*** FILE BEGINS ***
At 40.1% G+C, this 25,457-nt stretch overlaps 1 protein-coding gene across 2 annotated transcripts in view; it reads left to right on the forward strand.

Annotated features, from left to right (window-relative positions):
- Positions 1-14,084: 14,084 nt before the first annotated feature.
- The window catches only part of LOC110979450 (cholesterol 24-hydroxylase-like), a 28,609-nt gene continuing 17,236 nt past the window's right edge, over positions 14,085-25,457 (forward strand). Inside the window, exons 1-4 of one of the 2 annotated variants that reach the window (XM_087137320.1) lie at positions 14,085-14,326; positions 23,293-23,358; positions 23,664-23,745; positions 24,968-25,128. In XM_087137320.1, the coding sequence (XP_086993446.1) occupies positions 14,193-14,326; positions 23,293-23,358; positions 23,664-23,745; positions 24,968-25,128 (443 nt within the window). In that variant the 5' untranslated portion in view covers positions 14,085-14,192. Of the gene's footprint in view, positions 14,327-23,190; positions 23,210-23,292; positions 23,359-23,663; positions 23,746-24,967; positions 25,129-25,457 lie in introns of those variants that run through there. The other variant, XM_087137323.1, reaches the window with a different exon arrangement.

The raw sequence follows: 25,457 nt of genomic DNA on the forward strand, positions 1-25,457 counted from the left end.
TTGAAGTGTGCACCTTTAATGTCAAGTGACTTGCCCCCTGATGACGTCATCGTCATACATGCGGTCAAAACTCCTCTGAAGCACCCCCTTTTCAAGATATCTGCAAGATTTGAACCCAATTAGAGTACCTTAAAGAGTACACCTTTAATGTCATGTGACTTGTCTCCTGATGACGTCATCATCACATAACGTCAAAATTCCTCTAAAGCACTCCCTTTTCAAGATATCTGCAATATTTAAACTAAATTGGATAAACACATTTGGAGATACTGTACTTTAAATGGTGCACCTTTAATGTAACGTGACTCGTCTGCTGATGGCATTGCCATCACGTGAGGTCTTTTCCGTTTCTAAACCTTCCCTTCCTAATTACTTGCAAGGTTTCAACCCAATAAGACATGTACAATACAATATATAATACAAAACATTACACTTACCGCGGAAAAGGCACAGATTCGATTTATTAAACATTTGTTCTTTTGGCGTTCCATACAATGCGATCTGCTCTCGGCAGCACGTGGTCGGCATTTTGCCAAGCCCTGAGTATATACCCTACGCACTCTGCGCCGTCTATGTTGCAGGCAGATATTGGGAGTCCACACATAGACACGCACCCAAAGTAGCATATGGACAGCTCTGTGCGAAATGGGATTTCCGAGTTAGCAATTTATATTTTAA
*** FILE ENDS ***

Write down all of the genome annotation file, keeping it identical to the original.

At 40.1% G+C, this 25,457-nt stretch overlaps 1 protein-coding gene across 2 annotated transcripts in view; it reads left to right on the forward strand.

Annotated features, from left to right (window-relative positions):
- Positions 1-14,084: 14,084 nt before the first annotated feature.
- The window catches only part of LOC110979450 (cholesterol 24-hydroxylase-like), a 28,609-nt gene continuing 17,236 nt past the window's right edge, over positions 14,085-25,457 (forward strand). Inside the window, exons 1-4 of one of the 2 annotated variants that reach the window (XM_087137320.1) lie at positions 14,085-14,326; positions 23,293-23,358; positions 23,664-23,745; positions 24,968-25,128. In XM_087137320.1, the coding sequence (XP_086993446.1) occupies positions 14,193-14,326; positions 23,293-23,358; positions 23,664-23,745; positions 24,968-25,128 (443 nt within the window). In that variant the 5' untranslated portion in view covers positions 14,085-14,192. Of the gene's footprint in view, positions 14,327-23,190; positions 23,210-23,292; positions 23,359-23,663; positions 23,746-24,967; positions 25,129-25,457 lie in introns of those variants that run through there. The other variant, XM_087137323.1, reaches the window with a different exon arrangement.

The raw sequence follows: 25,457 nt of genomic DNA on the forward strand, positions 1-25,457 counted from the left end.
TTGAAGTGTGCACCTTTAATGTCAAGTGACTTGCCCCCTGATGACGTCATCGTCATACATGCGGTCAAAACTCCTCTGAAGCACCCCCTTTTCAAGATATCTGCAAGATTTGAACCCAATTAGAGTACCTTAAAGAGTACACCTTTAATGTCATGTGACTTGTCTCCTGATGACGTCATCATCACATAACGTCAAAATTCCTCTAAAGCACTCCCTTTTCAAGATATCTGCAATATTTAAACTAAATTGGATAAACACATTTGGAGATACTGTACTTTAAATGGTGCACCTTTAATGTAACGTGACTCGTCTGCTGATGGCATTGCCATCACGTGAGGTCTTTTCCGTTTCTAAACCTTCCCTTCCTAATTACTTGCAAGGTTTCAACCCAATAAGACATGTACAATACAATATATAATACAAAACATTACACTTACCGCGGAAAAGGCACAGATTCGATTTATTAAACATTTGTTCTTTTGGCGTTCCATACAATGCGATCTGCTCTCGGCAGCACGTGGTCGGCATTTTGCCAAGCCCTGAGTATATACCCTACGCACTCTGCGCCGTCTATGTTGCAGGCAGATATTGGGAGTCCACACATAGACACGCACCCAAAGTAGCATATGGACAGCTCTGTGCGAAATGGGATTTCCGAGTTAGCAATTTATATTTTAA